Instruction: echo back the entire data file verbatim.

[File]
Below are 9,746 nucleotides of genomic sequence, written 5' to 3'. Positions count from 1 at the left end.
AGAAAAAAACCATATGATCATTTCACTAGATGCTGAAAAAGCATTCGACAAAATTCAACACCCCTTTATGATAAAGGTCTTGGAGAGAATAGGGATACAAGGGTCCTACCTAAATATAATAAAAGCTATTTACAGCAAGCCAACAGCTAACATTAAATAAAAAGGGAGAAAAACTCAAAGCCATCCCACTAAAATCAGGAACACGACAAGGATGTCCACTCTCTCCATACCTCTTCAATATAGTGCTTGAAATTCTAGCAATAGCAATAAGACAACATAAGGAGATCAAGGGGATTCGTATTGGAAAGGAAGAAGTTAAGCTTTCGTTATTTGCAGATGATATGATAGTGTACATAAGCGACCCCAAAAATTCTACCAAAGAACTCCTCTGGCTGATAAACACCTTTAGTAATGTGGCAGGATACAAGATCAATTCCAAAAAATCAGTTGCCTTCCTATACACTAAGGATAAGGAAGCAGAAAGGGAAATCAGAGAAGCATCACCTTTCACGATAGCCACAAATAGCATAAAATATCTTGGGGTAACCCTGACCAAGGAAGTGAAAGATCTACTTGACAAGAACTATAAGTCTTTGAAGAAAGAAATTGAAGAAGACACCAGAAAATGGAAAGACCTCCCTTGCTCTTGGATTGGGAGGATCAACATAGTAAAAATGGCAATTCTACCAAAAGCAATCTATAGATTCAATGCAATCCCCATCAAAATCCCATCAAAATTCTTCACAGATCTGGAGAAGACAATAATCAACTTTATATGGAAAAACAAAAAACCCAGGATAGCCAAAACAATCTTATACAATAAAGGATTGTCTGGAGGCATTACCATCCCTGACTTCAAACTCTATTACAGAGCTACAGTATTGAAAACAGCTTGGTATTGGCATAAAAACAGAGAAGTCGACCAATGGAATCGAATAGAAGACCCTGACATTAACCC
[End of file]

Below are 9,746 nucleotides of genomic sequence, written 5' to 3'. Positions count from 1 at the left end.
AGAAAAAAACCATATGATCATTTCACTAGATGCTGAAAAAGCATTCGACAAAATTCAACACCCCTTTATGATAAAGGTCTTGGAGAGAATAGGGATACAAGGGTCCTACCTAAATATAATAAAAGCTATTTACAGCAAGCCAACAGCTAACATTAAATAAAAAGGGAGAAAAACTCAAAGCCATCCCACTAAAATCAGGAACACGACAAGGATGTCCACTCTCTCCATACCTCTTCAATATAGTGCTTGAAATTCTAGCAATAGCAATAAGACAACATAAGGAGATCAAGGGGATTCGTATTGGAAAGGAAGAAGTTAAGCTTTCGTTATTTGCAGATGATATGATAGTGTACATAAGCGACCCCAAAAATTCTACCAAAGAACTCCTCTGGCTGATAAACACCTTTAGTAATGTGGCAGGATACAAGATCAATTCCAAAAAATCAGTTGCCTTCCTATACACTAAGGATAAGGAAGCAGAAAGGGAAATCAGAGAAGCATCACCTTTCACGATAGCCACAAATAGCATAAAATATCTTGGGGTAACCCTGACCAAGGAAGTGAAAGATCTACTTGACAAGAACTATAAGTCTTTGAAGAAAGAAATTGAAGAAGACACCAGAAAATGGAAAGACCTCCCTTGCTCTTGGATTGGGAGGATCAACATAGTAAAAATGGCAATTCTACCAAAAGCAATCTATAGATTCAATGCAATCCCCATCAAAATCCCATCAAAATTCTTCACAGATCTGGAGAAGACAATAATCAACTTTATATGGAAAAACAAAAAACCCAGGATAGCCAAAACAATCTTATACAATAAAGGATTGTCTGGAGGCATTACCATCCCTGACTTCAAACTCTATTACAGAGCTACAGTATTGAAAACAGCTTGGTATTGGCATAAAAACAGAGAAGTCGACCAATGGAATCGAATAGAAGACCCTGACATTAACCC